January 11, 1999
By Tim Stephens
UCSC astronomers have characterized two nearby dwarf galaxies discovered in 1998, identifying them as members of the Local Group of galaxies that includes the Milky Way. Eva Grebel, a Hubble postdoctoral fellow, and Raja Guhathakurta, an associate professor of astronomy and astrophysics, confirmed earlier suspicions that the newly discovered galaxies are companions of the Andromeda spiral galaxy.
The Pegasus dwarf galaxy (center) is a companion of the Andromeda spiral galaxy, approximately 2.5 million light-years from the sun. (more photos)
The researchers also characterized the ages and chemical compositions of the stars in the two dwarf galaxies. They presented their findings last week at the American Astronomical Society meeting in Austin, Texas.
Studying these relatively small, dim galaxies provides valuable information about the Local Group of galaxies and contributes to astronomers' understanding of how galaxies evolve, said Guhathakurta. Dwarf galaxies are thought to serve as building blocks from which larger galaxies are assembled.
The Local Group is a small collection of galaxies consisting of three large spiral galaxies (the Milky Way, Andromeda, and M33) plus many smaller satellite galaxies. The satellite galaxies have low masses and low luminosities, which makes it difficult to detect them, and many were only discovered recently.
The two galaxies described by Grebel and Guhathakurta were discovered last year by a team of astronomers in Russia and Ukraine, who named them Pegasus dwarf (Peg dSph) and Cassiopeia dwarf (Cas dSph) after their parent constellations. Independently, an American group based at Kitt Peak National Observatory in Arizona found two dwarf galaxies in the same region, which they named Andromeda V (And V) and Andromeda VI (And VI) due to their proximity to the Andromeda galaxy. And VI turned out to be the same galaxy as Peg dSph.
Grebel and Guhathakurta observed Peg dSph and Cas dSph with the Keck II 10-meter (400-inch) telescope on Mauna Kea, Hawaii. They used the Keck Low Resolution Imaging Spectrograph (LRIS) to obtain images of the galaxies, estimate their distances, and analyze stellar luminosities and temperatures. The researchers classified the two galaxies as dwarf spheroidal galaxies, the dimmest and least massive type of galaxy known. The galaxies are around 800 kiloparsecs (about 2.6 million light-years) from the Sun, putting them in the neighborhood of Andromeda.
Andromeda (also known as M31) is the most massive galaxy in the Local Group and is visible to the naked eye as a faint point of light in the night sky. Peg dSph and Cas dSph are farther from Andromeda than its other known companion galaxies, but are probably still bound to it by gravity, said Guhathakurta.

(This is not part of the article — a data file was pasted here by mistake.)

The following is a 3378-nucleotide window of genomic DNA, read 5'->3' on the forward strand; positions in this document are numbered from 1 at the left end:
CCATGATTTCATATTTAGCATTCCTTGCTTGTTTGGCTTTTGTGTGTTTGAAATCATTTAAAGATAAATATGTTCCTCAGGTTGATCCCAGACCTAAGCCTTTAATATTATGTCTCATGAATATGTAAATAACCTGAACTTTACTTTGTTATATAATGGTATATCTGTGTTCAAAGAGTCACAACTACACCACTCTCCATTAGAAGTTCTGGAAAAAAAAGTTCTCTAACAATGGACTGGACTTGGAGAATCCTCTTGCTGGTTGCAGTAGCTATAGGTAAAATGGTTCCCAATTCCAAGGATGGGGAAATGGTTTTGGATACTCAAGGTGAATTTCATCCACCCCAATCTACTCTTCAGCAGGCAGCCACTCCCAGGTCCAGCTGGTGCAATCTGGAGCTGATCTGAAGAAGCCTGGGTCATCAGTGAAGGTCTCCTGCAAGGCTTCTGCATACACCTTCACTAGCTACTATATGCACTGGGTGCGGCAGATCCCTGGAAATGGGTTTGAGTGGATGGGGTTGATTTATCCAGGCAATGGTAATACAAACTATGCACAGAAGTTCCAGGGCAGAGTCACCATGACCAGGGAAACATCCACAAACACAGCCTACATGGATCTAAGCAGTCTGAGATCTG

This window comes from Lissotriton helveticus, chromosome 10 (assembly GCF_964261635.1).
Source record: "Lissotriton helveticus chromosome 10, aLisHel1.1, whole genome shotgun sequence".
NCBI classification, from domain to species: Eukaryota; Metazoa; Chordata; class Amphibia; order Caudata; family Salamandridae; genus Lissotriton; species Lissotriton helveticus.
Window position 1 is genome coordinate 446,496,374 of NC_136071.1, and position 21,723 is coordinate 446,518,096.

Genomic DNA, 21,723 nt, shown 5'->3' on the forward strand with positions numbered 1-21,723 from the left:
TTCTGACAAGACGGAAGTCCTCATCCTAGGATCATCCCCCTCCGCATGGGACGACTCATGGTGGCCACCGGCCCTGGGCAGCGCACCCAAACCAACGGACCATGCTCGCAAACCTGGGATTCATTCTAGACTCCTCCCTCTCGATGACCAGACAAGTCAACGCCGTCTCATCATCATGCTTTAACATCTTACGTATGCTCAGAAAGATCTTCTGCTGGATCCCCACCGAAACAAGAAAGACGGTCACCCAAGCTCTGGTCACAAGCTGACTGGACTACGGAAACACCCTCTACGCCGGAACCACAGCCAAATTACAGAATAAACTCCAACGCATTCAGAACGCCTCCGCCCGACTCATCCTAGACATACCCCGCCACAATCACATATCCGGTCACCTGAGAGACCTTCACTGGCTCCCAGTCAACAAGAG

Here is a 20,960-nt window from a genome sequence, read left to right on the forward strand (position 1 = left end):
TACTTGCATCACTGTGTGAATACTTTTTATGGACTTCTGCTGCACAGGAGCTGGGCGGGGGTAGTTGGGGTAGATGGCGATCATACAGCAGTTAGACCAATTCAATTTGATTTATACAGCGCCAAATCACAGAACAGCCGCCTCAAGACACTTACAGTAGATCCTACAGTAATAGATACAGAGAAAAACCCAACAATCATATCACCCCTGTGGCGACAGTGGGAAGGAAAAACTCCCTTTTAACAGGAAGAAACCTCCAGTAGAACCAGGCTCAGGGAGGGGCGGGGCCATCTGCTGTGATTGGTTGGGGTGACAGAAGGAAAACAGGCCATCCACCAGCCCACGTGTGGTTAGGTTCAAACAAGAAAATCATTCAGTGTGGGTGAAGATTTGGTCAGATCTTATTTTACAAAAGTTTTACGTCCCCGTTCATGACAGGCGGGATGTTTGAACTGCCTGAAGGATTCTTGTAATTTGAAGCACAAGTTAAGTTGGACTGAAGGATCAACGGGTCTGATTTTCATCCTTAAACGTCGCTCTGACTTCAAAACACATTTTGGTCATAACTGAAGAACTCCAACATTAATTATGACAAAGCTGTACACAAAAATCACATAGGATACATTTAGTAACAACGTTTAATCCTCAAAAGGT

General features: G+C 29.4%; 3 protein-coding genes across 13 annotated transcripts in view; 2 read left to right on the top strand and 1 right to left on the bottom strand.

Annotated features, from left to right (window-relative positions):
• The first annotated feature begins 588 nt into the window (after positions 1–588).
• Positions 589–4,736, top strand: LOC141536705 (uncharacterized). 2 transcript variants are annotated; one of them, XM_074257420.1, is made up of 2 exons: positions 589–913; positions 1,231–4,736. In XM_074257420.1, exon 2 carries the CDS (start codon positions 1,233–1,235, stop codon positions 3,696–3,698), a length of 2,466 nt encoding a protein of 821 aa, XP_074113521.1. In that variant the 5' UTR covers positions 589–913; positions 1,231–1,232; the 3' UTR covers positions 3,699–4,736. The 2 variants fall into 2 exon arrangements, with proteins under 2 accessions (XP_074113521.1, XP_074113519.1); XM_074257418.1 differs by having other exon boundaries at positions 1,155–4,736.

By analyzing the light emitted by stars in the two galaxies, the researchers showed that they do not contain any young, massive stars and show no traces of recent star formation. Instead, these galaxies are dominated by very old stars, mostly older than 10 billion years. This, plus the shapes of the galaxies, led to their classification as dwarf spheroidal galaxies, said Grebel, who is now at the University of Washington in Seattle.
"There are basically two types of dwarf galaxies: The irregular type tends to contain a lot of gas and usually shows ongoing star formation, whereas the spheroidal type tends to be gas-poor, lower in mass and luminosity, and quiescent," Grebel said.
Grebel and Guhathakurta's analysis also showed that the chemical composition of these galaxies is relatively low in heavy elements. This "metallicity" estimate is an indicator of a galaxy's evolutionary history, said Grebel. Stars form heavy elements (metals) through fusion reactions in their cores, and stellar winds or supernova explosions of massive stars release these elements into the surrounding medium, she explained. Massive galaxies that contain a lot of star-forming material (gas) continue to form new stars and become increasingly metal-rich. In low-mass galaxies, however, the gas supply becomes depleted and star formation stops much earlier.
"Metal-poor galaxies usually have had only a few generations of star-formation episodes," Grebel said.
The gravitational field of the massive Andromeda galaxy may have stripped the star-forming gases from these companion galaxies, said Guhathakurta. The absence of young and intermediate-age stars in Peg dSph and Cas dSph is somewhat surprising, however, because they are so far away from Andromeda, he noted. Among the dwarf spheroidal companion galaxies of the Milky Way, those at comparable distances do contain some intermediate-age stars.
"This suggests that the Andromeda galaxy is more massive than the Milky Way, so its gravitational influence extends out to a greater distance," Guhathakurta said.
Grebel and Guhathakurta undertook this study in preparation for a more extensive spectroscopic survey of stars in Andromeda's companion galaxies, which they plan to conduct at the Keck Observatory in 1999.
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